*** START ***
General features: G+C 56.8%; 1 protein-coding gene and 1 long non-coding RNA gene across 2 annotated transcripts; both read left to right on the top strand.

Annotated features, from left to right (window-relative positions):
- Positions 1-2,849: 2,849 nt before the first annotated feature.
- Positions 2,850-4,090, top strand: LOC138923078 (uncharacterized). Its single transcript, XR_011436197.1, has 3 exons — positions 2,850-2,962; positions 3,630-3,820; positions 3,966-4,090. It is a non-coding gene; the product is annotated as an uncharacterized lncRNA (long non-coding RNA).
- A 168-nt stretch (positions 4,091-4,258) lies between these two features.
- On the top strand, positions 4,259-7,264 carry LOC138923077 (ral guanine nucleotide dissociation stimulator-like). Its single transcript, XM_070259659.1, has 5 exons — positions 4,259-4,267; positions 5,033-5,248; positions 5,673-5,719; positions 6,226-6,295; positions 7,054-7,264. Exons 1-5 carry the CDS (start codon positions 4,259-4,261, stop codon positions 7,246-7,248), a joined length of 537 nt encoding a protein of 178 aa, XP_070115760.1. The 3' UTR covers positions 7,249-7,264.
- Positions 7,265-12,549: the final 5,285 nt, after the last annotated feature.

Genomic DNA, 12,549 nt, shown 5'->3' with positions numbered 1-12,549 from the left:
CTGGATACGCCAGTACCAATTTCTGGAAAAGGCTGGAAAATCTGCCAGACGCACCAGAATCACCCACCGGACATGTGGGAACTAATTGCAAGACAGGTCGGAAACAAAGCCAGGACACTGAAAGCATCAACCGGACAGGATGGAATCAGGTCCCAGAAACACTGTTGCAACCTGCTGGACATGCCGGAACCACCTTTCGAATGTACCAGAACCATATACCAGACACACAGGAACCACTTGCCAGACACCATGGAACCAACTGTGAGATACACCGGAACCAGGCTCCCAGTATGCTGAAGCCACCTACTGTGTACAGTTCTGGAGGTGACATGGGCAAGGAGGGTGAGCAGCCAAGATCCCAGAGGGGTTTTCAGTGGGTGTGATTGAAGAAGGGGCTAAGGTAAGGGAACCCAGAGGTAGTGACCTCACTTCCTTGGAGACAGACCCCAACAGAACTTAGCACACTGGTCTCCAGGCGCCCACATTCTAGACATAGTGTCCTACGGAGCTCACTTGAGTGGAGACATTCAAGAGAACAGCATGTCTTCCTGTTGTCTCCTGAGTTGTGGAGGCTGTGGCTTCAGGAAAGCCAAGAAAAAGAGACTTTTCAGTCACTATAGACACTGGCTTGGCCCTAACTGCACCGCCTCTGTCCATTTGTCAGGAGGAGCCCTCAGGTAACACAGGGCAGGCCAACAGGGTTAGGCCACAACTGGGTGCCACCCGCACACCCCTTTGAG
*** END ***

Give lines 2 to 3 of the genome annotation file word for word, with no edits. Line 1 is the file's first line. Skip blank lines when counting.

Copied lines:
Annotated features, from left to right (window-relative positions):
- Positions 1-2,849: 2,849 nt before the first annotated feature.